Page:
Once upon a time there were two bookworms who wanted to read Classics. But they were afraid, a little intimidated and needed encouragement. So they joined forces and formed the Dust off your Classics challenge to support each other. Dee from Dee Read’s and myself read our way through some good classics, some great classics and found so much in these books that is surprisingly still relevant. So much so that I want to continue reading them and will continue to share my thoughts here on any I get through.
This time around I’m dusting off a dystopia book that I’ve been meaning to read for years and giving you five reasons why you might considering dusting it off too. And I know it’s not old, old but I do still consider it a classic as it has set the standard for so many dystopia books and it’s one of those cult books that I had never read.
The Handmaid's Tale by Margaret Atwood
Published by McClelland & Stewart Limited on March 16th 1985
Genres: Classic, Dystopia, Emotions & Feelings
Narrator: Claire Danes
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Offred is a Handmaid in the Republic of Gilead. She may leave the home of the Commander and his wife once a day to walk to food markets whose signs are now pictures instead of words because women are no longer allowed to read. She must lie on her back once a month and pray that the Commander makes her pregnant, because in an age of declining births, Offred and the other Handmaids are valued only if their ovaries are viable. Offred can remember the years before, when she lived and made love with her husband, Luke; when she played with and protected her daughter; when she had a job, money of her own, and access to knowledge. But all of that is gone now...
Five Classic Reasons to dust off and read The Handmaiden’s Tale :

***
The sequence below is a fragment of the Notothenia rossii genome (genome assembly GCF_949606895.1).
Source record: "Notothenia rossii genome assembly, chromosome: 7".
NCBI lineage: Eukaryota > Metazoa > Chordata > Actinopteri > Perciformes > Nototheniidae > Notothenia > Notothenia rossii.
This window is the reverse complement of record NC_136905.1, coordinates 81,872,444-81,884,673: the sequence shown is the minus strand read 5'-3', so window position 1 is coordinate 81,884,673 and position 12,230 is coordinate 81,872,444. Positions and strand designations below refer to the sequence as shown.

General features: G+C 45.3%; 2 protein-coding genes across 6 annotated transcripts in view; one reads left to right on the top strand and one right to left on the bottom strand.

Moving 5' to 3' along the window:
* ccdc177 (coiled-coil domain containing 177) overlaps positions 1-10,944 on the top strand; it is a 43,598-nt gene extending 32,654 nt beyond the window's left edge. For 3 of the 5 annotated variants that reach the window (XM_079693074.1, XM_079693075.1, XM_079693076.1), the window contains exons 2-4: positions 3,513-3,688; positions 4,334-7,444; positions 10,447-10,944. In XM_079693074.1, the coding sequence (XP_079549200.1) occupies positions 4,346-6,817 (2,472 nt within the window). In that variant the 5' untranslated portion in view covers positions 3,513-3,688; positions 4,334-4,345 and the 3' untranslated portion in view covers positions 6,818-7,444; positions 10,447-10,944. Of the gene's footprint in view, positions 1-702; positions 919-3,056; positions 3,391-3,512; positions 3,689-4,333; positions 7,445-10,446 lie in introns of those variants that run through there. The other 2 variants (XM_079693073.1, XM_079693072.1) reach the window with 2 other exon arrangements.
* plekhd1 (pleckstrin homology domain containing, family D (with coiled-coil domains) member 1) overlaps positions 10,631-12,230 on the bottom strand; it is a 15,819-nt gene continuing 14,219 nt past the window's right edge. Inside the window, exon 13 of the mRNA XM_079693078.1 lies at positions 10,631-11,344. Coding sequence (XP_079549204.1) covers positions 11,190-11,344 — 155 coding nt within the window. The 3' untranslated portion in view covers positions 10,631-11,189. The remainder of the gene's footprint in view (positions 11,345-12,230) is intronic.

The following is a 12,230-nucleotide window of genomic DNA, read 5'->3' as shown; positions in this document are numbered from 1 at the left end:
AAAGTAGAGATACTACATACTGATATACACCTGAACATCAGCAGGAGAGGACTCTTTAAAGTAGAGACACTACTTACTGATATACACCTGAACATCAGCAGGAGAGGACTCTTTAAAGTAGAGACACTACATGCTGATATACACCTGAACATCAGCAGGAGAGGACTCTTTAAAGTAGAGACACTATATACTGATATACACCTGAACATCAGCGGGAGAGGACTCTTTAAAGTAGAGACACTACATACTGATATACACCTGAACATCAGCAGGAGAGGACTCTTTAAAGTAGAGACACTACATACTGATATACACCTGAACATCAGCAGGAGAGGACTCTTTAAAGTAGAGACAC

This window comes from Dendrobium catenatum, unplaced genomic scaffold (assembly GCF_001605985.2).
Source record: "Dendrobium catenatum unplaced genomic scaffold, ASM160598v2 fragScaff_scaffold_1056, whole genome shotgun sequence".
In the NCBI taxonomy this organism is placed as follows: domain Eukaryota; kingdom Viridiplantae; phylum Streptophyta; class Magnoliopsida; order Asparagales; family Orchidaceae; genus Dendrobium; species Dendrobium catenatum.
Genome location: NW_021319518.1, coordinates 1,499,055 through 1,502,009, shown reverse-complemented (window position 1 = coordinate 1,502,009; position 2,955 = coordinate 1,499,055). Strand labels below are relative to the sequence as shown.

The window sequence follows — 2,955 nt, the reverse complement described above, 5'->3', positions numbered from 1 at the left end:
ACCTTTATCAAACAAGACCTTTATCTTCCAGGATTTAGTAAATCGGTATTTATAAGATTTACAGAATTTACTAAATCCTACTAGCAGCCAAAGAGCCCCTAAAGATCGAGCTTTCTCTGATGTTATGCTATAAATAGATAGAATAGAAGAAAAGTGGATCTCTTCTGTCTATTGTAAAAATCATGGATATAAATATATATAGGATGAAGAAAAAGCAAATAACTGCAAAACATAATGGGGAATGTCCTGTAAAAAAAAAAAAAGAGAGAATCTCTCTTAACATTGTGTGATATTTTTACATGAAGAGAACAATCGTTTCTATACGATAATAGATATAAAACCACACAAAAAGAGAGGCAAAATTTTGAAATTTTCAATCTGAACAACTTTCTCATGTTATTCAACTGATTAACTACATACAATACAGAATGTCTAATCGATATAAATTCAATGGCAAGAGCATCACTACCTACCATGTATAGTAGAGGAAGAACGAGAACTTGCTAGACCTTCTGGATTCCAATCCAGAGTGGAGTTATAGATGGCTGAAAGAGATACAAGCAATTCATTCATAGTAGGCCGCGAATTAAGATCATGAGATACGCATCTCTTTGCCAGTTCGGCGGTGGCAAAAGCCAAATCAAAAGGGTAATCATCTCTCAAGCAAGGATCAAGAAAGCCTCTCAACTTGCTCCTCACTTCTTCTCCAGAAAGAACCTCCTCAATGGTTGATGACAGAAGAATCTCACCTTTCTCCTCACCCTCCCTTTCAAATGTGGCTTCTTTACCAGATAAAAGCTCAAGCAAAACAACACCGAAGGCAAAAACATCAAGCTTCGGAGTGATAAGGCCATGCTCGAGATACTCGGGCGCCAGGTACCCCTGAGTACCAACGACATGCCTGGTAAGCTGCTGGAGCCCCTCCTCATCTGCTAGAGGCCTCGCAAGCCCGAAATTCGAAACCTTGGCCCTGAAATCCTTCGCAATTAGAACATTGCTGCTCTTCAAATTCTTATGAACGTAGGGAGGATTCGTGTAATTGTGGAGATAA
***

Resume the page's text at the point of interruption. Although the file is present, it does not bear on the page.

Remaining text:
1. It is a book that every woman should read. It makes you reflect on fertility and freedom and just what it means to be a woman. It’s sombre and sinister and gave me all the chills. The rights denied to women in this society make you appreciate all the more just how much we take for granted and make me want to celebrate all the lack of restrictions in my life.
“There is no such thing as a sterile man anymore, not officially. There are only women who are fruitful and women who are barren, that’s the law”
2. So many of today’s YA dystopia books are mirrored on The Handmaiden’s Tale and reading the mama of all these books is inspiring and thought-provoking. So if you enjoyed The Hunger Games by Suzanne Collins. Only Ever Yours by Louise O’Neill or Delirium by Lauren Oliver, then try this one.
3. The language is stunning. It’s metaphor heaven! From beginning to end, it is full of vivid comparisons and Margaret Atwood left me reeling with how blunt and stark her imagery was at times.
4. The non linear format kept me riveted. It jumped around a lot and kept my attention firmly. And I found myself listening keenly to decipher just what was true and what was just hopeful imaginings. The narrator is unreliable as she frequently admits:
“But that’s not how it really happened”
5. The narration by Clare Danes is the best narration I’ve ever heard. She IS Offred and her depiction of all the emotions made this a much more powerful and lively read than if I had read it myself.
|Did I feel it?|
Who should read The Handmaidens’s Tale by Margaret Atwood?
Well you! If you three or more or my reasons above resonate with you!